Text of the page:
Pierce Cooley: My fiance and I were traveling on Alaska Airlines to Sacramento from San Diego to visit family. It was his first flight since the pandemic began, and he was understandably very anxious. Experience tells me that a first class upgrade usually helps those nerves, because of course it does. I went up to the gate, explained the situation, and the gate attendant told me he’d see what he could do. He came back and said they wanted to make his experience better, and offered me an upgrade for $19, total. He very clearly identified my pain point and went above and beyond to help the situation.
Venice Fahey: I recently took the train for the very first time up to San Juan Capistrano, and overall I felt safe. On the way up, my family and I had the entire cabin to ourselves and could choose to wear masks or not (I kept mine on, aside from when I was eating/drinking). The way back was more crowded. Attendants were passing out snacks throughout the trip, so people had them off while eating/drinking, but most passengers kept them on. By the time the trip ended, I was looking into booking another train ride to Santa Barbara, so I definitely felt comfortable with the experience! Having been vaxxed also helped alleviate anxiety.
Andrew Kougl: While I haven’t travelled out of the city yet, it has been nice to see the attention the San Diego Zoo took towards safety and mask wearing when the lock down periods began lifting. All employees were wearing masks and not afraid to tell guests if their masks needed to be on. It made me safe with how serious they were taking COVID, especially with a family friendly environment and knowing kids can’t get vaccinated yet.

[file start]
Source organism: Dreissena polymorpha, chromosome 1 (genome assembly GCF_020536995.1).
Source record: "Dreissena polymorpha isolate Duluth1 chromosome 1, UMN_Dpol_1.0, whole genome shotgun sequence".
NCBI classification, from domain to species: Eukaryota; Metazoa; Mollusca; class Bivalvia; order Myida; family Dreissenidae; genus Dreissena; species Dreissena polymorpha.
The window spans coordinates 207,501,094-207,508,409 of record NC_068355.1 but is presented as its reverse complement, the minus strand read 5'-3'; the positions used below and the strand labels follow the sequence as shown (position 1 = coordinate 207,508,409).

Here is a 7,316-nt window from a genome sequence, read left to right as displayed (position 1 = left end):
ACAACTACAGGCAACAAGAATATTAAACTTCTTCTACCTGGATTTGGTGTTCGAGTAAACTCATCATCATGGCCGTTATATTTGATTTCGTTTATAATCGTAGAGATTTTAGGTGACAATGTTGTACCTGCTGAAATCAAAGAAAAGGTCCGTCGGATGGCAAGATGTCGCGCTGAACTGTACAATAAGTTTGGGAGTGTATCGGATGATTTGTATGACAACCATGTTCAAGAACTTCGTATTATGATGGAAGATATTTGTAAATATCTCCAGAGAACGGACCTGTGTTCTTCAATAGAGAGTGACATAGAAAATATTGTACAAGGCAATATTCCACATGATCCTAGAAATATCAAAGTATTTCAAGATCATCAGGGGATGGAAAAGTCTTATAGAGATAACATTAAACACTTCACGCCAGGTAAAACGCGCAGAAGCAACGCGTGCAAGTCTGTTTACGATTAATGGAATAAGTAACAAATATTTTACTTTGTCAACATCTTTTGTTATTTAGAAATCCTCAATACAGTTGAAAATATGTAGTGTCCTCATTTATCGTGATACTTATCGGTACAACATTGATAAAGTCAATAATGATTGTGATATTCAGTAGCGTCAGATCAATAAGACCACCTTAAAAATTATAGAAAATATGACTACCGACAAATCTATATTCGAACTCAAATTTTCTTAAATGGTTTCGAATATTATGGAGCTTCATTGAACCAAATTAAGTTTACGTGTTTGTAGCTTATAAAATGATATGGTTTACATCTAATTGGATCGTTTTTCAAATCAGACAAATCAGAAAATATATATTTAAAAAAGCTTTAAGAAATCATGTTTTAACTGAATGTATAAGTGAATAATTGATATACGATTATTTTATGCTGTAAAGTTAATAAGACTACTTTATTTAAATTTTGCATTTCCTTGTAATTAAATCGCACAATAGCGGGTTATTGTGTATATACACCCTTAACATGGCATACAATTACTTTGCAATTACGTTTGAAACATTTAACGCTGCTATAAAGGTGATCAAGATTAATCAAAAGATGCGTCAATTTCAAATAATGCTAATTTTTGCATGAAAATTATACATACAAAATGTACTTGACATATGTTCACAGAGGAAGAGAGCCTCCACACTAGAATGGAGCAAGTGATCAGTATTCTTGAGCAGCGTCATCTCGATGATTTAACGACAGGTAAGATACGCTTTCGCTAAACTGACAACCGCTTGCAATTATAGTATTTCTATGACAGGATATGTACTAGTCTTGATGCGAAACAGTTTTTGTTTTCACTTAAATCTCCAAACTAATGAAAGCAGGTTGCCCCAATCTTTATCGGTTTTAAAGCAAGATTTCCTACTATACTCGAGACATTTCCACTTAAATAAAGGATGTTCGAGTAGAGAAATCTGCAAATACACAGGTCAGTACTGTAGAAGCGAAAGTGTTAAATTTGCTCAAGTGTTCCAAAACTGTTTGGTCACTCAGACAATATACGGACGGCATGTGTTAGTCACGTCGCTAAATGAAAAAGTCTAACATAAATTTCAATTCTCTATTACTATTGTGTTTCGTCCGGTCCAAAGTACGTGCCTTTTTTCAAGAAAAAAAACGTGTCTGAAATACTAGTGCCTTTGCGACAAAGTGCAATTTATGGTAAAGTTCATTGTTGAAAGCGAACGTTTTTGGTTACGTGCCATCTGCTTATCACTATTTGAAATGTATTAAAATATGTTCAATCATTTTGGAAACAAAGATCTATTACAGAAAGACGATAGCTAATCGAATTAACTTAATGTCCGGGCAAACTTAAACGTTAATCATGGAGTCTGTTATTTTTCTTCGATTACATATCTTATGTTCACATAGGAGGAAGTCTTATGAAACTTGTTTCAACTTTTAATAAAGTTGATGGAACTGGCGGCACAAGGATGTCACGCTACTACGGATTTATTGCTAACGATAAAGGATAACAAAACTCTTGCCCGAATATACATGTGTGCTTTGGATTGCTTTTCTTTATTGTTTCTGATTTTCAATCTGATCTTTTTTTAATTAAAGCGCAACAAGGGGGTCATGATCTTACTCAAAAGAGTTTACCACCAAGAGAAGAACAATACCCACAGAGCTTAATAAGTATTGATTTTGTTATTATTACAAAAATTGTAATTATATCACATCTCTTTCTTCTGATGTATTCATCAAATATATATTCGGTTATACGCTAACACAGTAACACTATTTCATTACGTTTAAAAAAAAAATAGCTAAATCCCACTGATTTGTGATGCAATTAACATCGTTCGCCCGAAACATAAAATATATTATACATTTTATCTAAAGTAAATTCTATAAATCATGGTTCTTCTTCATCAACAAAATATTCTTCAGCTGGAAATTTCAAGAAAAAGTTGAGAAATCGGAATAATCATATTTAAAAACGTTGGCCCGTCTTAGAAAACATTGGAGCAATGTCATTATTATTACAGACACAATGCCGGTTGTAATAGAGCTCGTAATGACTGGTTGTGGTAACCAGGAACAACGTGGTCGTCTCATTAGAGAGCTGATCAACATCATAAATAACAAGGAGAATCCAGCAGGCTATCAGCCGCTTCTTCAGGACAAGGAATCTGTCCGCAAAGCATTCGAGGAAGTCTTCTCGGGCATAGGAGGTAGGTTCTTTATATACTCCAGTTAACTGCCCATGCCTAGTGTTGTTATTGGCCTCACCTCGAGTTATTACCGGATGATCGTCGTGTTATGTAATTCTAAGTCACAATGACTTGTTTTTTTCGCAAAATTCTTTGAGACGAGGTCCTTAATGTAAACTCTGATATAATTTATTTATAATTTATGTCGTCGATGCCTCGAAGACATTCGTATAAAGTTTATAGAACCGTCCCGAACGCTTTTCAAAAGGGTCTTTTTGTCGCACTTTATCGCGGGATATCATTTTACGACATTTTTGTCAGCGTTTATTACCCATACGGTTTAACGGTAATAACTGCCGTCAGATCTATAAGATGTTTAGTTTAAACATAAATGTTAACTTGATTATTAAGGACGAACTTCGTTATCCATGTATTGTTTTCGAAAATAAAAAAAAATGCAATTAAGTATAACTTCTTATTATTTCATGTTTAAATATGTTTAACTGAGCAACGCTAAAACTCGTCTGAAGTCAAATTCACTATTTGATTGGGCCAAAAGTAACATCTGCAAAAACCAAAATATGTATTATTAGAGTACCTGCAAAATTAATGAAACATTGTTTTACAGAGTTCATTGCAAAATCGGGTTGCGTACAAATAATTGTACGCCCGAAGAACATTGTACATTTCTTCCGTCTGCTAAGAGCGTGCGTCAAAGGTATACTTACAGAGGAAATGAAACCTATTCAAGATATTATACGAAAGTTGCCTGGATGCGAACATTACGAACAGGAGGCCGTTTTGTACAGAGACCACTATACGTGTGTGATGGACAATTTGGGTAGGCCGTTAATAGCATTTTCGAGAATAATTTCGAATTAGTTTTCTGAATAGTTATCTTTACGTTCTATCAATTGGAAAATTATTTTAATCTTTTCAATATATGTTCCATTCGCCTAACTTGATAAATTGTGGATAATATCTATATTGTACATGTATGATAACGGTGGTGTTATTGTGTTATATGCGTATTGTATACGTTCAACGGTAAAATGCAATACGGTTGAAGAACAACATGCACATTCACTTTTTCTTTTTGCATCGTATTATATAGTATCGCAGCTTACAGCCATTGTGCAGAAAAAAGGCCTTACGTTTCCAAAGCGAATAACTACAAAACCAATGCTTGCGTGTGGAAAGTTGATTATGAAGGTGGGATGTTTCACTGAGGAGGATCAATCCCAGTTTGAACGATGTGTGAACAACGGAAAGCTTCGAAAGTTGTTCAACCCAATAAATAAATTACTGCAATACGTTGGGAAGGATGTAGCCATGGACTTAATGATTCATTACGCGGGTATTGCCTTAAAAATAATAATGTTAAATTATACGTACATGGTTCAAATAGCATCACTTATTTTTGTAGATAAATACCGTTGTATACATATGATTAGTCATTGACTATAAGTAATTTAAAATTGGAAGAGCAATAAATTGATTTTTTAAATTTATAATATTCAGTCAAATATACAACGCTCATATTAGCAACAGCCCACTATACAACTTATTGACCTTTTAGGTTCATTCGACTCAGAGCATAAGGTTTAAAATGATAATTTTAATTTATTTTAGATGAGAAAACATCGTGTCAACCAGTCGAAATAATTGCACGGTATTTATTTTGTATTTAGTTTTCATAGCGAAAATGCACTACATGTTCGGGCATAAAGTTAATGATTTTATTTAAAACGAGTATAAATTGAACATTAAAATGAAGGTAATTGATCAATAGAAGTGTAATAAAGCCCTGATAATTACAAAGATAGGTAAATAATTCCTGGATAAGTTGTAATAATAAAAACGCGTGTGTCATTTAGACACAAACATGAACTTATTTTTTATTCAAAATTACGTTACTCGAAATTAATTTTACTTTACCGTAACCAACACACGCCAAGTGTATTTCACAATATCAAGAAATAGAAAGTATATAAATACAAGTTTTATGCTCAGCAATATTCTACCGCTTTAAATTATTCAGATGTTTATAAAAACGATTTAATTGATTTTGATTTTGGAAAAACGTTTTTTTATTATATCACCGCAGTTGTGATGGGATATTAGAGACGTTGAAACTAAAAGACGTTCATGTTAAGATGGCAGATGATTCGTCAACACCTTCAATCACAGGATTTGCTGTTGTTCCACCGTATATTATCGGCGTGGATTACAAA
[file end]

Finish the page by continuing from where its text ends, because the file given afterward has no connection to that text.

Indra Gardiner Bowers: On a recent trip to Los Angeles, we visited The Broad Museum in DTLA. The staff at The Broad were wearing buttons that said Welcome Back to Art, such a perfect message for the moment. Lunch at the Water Grill was a bit more challenging as service was slow, sometimes confused, and we didn’t receive the correct menu. But given the challenges restaurants are currently facing in re-hiring staff, we all need to take a deep breath and be patient as they gear back up for service. I think restaurants may want to consider a message to their patrons that is up front if they are having hiring issues to help set expectations, and hopefully engender some understanding from diners. Everyone is just trying to do the best they can!
Torie Covington: I haven’t traveled much yet – we’ve done Airbnbs in Big Bear, Palm Springs and Crystal Cove Cottages in Newport. We stayed in the rentals the entire time since it was pre-vaccine days, so don’t have much to say on these areas other than the rentals themselves were wonderful and very clean.
Jon Bailey: We just got back from a family vacation in Los Cabos, MX last week. In the planning stages, we were worried about how safe our travel experience would be in Mexico. I obsessively checked the news on Cabo’s COVID test results, vaccination rates, etc. and as the date for travel neared, and things looked safe enough for us to follow through on our plans. When we arrived at the Cabo airport, my family and I soon realized that Mexico was taking far more precautions than California. The airport staff, the transportation and the team at the Hyatt Ziva Resort where we stayed were kind yet firm about wearing masks, taking temperatures, sanitizing hands and surfaces. There were signs posted everywhere reminding guests of proper protocols, and staff made sure guests followed the rules. We were impressed with the lengths to which the Los Cabos tourism business is going in order to maintain safety and comfort as they encourage guests to visit the destination. They know the news has not been good for them, and their proactive measures are working. The place was packed.